What do great filmmakers, journalists, TV and radio broadcasters, public relations professionals, advertisers, and other successful media producers all know deep in their bones?
How to tell stories. That’s what we know, too, and the art of storytelling is what we teach students in Le Moyne’s Department of Communication & Film Studies. Stories that play on movie screens and smart-phone screens. Stories that pop off pages of magazines. Stories that sing through a listener’s earbuds, or that take audiences into elaborate worlds of digital multimedia.
Our students, of course, learn how to use the tools of storytelling: state-of-the-art HD cameras, production and editing software like InDesign and Premiere, even pens and pencils.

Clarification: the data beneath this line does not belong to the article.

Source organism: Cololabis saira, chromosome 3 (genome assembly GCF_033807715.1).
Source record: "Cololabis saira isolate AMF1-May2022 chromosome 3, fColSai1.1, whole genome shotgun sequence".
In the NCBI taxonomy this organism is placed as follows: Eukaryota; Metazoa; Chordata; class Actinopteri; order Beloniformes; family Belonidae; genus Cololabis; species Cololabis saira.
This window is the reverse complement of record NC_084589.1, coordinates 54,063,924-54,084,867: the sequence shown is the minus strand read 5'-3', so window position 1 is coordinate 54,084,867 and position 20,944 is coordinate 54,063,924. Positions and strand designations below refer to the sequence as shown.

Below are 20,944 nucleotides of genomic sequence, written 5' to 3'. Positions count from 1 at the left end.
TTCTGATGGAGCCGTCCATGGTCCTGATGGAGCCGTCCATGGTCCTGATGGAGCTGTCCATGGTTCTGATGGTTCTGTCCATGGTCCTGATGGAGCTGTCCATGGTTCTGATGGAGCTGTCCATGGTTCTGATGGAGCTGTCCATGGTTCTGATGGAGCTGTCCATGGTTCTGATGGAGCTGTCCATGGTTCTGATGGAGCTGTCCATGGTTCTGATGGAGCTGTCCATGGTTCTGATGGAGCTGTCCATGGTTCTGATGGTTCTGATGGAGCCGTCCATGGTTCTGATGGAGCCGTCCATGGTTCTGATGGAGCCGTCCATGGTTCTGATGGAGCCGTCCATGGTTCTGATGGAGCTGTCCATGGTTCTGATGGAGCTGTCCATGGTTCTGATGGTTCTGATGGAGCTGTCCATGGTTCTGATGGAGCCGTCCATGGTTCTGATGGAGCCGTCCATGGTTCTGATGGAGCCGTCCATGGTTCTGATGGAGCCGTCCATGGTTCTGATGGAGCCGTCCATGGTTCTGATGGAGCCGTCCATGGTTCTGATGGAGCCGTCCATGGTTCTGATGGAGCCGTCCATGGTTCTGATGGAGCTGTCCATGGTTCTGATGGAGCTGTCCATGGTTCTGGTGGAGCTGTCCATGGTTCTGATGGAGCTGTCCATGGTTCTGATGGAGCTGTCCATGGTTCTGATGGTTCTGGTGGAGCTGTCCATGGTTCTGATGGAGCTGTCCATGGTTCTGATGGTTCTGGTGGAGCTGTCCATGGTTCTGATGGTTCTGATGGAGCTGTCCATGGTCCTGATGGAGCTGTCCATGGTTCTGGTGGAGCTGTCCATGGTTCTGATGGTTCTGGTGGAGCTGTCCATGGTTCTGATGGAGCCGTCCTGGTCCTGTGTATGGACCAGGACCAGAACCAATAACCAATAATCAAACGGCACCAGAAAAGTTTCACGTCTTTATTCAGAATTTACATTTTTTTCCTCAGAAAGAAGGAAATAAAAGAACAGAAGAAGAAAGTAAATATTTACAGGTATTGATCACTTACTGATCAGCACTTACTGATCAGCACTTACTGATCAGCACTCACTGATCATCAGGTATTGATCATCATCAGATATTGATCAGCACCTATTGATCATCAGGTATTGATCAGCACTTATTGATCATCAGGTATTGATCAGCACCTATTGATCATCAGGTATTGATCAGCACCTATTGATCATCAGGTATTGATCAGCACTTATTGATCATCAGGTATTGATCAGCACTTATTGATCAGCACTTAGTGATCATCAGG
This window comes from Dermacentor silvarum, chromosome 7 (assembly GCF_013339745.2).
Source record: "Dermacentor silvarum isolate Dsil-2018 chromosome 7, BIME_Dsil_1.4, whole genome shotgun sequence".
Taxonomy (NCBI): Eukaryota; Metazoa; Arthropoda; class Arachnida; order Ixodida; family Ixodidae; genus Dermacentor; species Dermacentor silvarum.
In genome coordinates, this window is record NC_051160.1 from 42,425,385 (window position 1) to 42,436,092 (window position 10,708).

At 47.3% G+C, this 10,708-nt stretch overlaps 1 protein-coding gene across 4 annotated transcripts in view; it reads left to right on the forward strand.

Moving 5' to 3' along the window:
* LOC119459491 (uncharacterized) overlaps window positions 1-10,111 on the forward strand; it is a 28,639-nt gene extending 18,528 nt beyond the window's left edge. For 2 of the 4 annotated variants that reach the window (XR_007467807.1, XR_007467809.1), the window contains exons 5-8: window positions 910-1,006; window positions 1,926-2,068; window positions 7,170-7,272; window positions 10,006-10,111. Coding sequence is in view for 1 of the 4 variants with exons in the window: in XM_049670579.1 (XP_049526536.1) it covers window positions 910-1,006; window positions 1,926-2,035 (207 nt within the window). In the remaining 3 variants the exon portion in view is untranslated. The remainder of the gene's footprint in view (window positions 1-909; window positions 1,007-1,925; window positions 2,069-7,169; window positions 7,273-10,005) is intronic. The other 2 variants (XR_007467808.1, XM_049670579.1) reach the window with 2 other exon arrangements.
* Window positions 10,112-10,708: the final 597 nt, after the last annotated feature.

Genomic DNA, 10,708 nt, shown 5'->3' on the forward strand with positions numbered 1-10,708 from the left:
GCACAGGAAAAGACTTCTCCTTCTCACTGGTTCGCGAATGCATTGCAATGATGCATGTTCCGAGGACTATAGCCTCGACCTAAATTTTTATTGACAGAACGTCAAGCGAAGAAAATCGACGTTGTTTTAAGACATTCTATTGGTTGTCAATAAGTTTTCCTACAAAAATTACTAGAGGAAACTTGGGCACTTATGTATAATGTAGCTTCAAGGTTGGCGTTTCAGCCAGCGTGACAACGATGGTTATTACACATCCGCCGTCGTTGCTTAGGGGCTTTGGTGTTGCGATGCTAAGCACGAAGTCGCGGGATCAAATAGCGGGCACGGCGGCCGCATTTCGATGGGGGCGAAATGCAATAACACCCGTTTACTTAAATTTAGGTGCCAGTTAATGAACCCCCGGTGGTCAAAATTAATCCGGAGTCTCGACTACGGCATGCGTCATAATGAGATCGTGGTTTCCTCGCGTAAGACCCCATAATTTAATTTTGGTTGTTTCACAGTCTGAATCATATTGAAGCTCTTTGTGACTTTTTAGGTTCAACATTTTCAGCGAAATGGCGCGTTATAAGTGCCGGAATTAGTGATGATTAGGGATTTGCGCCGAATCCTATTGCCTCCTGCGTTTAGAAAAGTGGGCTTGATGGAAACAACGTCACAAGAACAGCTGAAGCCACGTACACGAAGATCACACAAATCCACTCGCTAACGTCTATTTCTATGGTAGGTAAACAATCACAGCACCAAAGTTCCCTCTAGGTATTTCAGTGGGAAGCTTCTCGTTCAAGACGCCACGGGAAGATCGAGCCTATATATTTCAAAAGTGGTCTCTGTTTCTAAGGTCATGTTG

But the tools are always secondary, in service to the hard work of storytelling: discovering important things to say, and then saying those things vividly, gracefully, even poetically. And always powerfully.
Why do we place so much value on storytelling? Because that skill will remain essential, no matter what new technologies come along, no matter how different the media landscape might look in five years or fifty years.
Stories. Essential. We know how difficult it is to tell them really well. We know how much practice it takes, how much guidance. And we know—because our students show us all the time—how infinitely informative, entertaining, and vital stories can be.
Stop by, send us an email, or call us. We'll tell you our story.